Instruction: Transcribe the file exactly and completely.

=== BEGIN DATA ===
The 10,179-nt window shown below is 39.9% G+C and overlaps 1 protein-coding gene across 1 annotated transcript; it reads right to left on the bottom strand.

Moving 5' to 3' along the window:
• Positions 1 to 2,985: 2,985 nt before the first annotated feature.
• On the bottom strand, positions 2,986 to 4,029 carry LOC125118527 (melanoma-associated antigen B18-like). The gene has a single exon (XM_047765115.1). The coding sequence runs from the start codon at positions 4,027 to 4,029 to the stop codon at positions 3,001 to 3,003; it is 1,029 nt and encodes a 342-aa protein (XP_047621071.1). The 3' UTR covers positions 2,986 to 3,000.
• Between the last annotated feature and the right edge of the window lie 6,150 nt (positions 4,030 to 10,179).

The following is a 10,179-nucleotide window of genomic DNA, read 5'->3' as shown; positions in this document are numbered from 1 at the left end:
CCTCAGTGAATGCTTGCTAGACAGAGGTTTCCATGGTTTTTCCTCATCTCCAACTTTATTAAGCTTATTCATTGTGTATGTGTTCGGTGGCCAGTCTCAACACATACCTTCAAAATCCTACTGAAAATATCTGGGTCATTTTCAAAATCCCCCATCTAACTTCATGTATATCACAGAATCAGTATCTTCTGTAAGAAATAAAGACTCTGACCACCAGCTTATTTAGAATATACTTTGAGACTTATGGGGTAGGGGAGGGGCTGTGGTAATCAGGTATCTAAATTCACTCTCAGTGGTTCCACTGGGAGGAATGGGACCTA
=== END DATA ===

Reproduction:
The 10,179-nt window shown below is 39.9% G+C and overlaps 1 protein-coding gene across 1 annotated transcript; it reads right to left on the bottom strand.

Moving 5' to 3' along the window:
• Positions 1 to 2,985: 2,985 nt before the first annotated feature.
• On the bottom strand, positions 2,986 to 4,029 carry LOC125118527 (melanoma-associated antigen B18-like). The gene has a single exon (XM_047765115.1). The coding sequence runs from the start codon at positions 4,027 to 4,029 to the stop codon at positions 3,001 to 3,003; it is 1,029 nt and encodes a 342-aa protein (XP_047621071.1). The 3' UTR covers positions 2,986 to 3,000.
• Between the last annotated feature and the right edge of the window lie 6,150 nt (positions 4,030 to 10,179).

The following is a 10,179-nucleotide window of genomic DNA, read 5'->3' as shown; positions in this document are numbered from 1 at the left end:
CCTCAGTGAATGCTTGCTAGACAGAGGTTTCCATGGTTTTTCCTCATCTCCAACTTTATTAAGCTTATTCATTGTGTATGTGTTCGGTGGCCAGTCTCAACACATACCTTCAAAATCCTACTGAAAATATCTGGGTCATTTTCAAAATCCCCCATCTAACTTCATGTATATCACAGAATCAGTATCTTCTGTAAGAAATAAAGACTCTGACCACCAGCTTATTTAGAATATACTTTGAGACTTATGGGGTAGGGGAGGGGCTGTGGTAATCAGGTATCTAAATTCACTCTCAGTGGTTCCACTGGGAGGAATGGGACCTA